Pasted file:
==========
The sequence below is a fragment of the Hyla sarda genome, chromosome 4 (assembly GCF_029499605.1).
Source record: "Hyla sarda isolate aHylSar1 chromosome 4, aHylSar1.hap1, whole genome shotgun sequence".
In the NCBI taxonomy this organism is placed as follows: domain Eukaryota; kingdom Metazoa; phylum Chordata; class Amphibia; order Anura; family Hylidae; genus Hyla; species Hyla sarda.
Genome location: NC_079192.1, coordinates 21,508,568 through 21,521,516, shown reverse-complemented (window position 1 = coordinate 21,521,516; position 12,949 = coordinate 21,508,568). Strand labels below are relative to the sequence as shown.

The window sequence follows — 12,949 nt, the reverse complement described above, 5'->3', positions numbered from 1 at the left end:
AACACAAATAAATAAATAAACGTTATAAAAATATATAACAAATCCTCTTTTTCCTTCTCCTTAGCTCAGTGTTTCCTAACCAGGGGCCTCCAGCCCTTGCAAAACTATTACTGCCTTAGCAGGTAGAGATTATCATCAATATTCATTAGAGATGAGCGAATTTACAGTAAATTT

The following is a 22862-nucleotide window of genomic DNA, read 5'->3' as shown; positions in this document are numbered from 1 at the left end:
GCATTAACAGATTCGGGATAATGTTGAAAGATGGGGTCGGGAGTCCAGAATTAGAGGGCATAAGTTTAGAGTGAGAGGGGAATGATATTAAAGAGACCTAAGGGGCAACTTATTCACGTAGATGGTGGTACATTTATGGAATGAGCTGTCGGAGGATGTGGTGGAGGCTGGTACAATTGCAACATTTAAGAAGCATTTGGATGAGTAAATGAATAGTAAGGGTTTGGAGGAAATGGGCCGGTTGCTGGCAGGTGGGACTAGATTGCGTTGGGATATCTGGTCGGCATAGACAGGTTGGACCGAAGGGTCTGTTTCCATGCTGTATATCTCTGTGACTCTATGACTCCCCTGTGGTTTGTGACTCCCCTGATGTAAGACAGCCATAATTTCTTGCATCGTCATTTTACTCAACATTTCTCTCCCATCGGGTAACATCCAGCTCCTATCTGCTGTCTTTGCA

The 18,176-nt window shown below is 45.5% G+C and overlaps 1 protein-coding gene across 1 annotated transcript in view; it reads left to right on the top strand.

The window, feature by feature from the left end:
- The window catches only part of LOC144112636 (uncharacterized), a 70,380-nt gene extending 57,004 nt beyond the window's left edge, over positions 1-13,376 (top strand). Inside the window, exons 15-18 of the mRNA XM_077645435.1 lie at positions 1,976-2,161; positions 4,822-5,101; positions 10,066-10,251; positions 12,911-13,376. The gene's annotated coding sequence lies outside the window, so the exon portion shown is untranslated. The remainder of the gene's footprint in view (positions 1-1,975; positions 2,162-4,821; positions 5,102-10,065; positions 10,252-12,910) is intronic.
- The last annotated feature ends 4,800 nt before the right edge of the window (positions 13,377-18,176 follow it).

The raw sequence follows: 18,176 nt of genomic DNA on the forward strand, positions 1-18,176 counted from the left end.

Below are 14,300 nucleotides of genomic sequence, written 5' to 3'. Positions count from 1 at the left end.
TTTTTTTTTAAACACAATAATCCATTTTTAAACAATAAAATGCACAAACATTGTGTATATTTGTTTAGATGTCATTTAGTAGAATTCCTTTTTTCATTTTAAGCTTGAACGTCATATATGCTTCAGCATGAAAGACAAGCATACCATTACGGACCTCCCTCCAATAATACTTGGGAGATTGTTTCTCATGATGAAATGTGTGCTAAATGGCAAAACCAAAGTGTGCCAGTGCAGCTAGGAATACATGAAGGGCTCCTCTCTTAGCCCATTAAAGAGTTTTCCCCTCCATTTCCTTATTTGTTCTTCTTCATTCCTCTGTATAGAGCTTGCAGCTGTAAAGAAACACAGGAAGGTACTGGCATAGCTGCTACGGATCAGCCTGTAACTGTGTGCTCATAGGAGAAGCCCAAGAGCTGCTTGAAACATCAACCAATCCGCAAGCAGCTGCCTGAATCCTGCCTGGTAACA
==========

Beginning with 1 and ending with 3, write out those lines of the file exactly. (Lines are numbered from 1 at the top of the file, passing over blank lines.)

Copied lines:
The sequence below is a fragment of the Hyla sarda genome, chromosome 4 (assembly GCF_029499605.1).
Source record: "Hyla sarda isolate aHylSar1 chromosome 4, aHylSar1.hap1, whole genome shotgun sequence".
In the NCBI taxonomy this organism is placed as follows: domain Eukaryota; kingdom Metazoa; phylum Chordata; class Amphibia; order Anura; family Hylidae; genus Hyla; species Hyla sarda.